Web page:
By Barbara Burleigh
September is here and once again the city of Gordon will host the Willow Tree Festival in the Winship City Park. This beautiful park plays host to many celebrations and family gatherings throughout the year.
This year the Winship Park has also been named on the list of parks to be visited across Nebraska by travelers who are visiting designated city parks. It is always good to remember the people who had long term ideas and wishes to provide a park for young and old alike to enjoy.
Jefferson Winship was such a visionary. Mr. Winship provided back-breaking labor as he transported seedling trees for re-plant in the park in the early 1900’s. This was very difficult as probably the only seedlings to be found locally were on the Niobrara River. But being a townsman and a person that wished to provide for the public a place to picnic and relax, Mr. Winship continued to plant and with the capable help of the Gordon City workers, the park is still beautiful. Many new trees have been planted to replace the trees long gone with age and weather. The grass is well kept and with new playground equipment for the children, this is truly a lovely park to visit and relax in.
Please take time to visit the Jefferson Winship Memorial water fountain along the sidewalk of the park. The water fountain is no longer in use but the memorial with a plaque honoring the man who envisioned the park is placed on the fountain.
In 1959, a local artist, Leonard Thornquist, provided the city fathers with a plan of the monument to be erected in recognition of Mr. Winship. The monument was to have a dual purpose, not only to hold a drinking fountain, which would be constructed as to be accessible to children and adults, but to also hold a marker as a memorial to Mr. Winship.
Mr. Thornquist and his advisors, visualized petrified wood to be used in the monument. Who, how and where would this petrified wood come from?
Rusty and Billie Thorp and children, Kristie and David, who were rock hounds, were entrusted with this task. Other adventurous nature lovers who also helped were Dr. Vernon Johnson, Tom Stangel, an amateur geologist, and Jerry Burleigh. There may have been others not known.
After the necessary permission to enter the various lands was obtained and with much planning, the group was ready to embark.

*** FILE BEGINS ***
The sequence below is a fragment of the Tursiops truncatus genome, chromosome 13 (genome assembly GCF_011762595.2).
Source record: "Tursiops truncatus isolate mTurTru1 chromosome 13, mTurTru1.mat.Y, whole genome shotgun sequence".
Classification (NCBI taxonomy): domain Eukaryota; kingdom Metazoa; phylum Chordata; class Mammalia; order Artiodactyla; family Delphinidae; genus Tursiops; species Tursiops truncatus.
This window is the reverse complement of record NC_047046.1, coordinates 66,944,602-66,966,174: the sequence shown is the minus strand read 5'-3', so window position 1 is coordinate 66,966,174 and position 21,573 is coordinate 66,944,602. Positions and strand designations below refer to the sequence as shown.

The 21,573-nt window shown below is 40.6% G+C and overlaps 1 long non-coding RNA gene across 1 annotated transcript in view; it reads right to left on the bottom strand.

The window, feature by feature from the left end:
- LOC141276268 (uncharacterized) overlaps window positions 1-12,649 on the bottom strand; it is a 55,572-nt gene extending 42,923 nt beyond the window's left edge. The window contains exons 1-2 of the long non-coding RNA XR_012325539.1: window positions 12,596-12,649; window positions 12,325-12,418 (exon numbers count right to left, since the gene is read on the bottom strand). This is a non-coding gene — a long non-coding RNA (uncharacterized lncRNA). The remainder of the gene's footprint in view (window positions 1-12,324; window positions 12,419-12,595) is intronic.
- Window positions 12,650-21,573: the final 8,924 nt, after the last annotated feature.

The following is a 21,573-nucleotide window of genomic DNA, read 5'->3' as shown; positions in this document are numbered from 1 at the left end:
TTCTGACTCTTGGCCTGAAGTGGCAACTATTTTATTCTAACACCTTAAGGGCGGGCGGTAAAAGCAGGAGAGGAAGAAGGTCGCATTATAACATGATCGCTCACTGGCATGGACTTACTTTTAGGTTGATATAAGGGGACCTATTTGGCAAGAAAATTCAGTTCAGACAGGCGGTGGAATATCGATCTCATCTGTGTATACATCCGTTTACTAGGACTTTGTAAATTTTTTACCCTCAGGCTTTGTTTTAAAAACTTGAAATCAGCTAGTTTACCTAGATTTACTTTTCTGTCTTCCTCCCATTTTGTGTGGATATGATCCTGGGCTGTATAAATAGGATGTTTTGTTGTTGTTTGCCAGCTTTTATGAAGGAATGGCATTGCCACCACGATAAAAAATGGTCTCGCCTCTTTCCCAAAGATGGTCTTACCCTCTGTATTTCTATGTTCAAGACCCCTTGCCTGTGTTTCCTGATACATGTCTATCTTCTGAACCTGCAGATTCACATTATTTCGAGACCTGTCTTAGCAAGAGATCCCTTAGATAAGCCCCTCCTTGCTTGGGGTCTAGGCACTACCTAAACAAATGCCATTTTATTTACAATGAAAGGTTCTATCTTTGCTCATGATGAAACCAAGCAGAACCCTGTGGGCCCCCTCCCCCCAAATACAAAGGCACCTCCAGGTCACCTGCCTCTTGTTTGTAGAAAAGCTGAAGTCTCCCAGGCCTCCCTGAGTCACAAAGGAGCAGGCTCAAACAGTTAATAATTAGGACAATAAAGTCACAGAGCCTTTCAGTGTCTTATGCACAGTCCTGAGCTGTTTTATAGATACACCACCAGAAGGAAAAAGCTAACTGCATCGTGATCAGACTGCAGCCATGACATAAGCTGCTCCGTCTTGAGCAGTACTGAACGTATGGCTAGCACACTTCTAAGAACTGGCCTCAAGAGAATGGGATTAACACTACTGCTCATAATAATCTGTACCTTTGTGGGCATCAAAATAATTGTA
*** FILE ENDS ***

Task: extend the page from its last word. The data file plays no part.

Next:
The task was not easy, but this group of rock hounds found enjoyment and excitement in all of their excursions.
Traveling north to the Bad Lands and with a vehicle that could navigate the rough terrain and trails, the explorers traveled through Cuny Table, Red Shirt Table, the aerial gunnery range and other interesting areas.
What an adventure this was. The many trips made to these areas did produce the beautiful petrified wood that is incorporated into the Winship memorial fountain. The slow process was a step-by-step search with excitement and shouts of success when a piece of petrified wood was found. This wood is heavy and small logs required two men for lifting and placing into the vehicle for transport home.
Not only did these rock hounds enjoy their part of this nice memorial, but each of us can be a part of this “look back” and honor the men and women who held visions.
With the addition of the Old Time Cowboy Museum in 1969 which was donated by the Old Time Cowboys Association, the Winship Park received another wonderful attraction.
Wayland Park was donated by Wayland Case in 1960 to extend the current park to the north and east. Also provided are a tennis court and a covered picnic shelter donated by the Lion’s Club. Wayland Park is also home to the Old Scamahorn Church which was moved to the northeast corner of the Wayland Park in 1983.
In 1971, Gordon purchased land from Oliver and Faye Hamilton for a park on east Highway 20. In
1971 the Fairview Park in east Gordon was donated by land owners.
All of these parks are well cared for, enjoyable for young and old and all visitors and residents. to enjoy. Thank you to the City of Gordon, the clubs and individuals for the upkeep and care of these lovely parks and museums and picnic areas.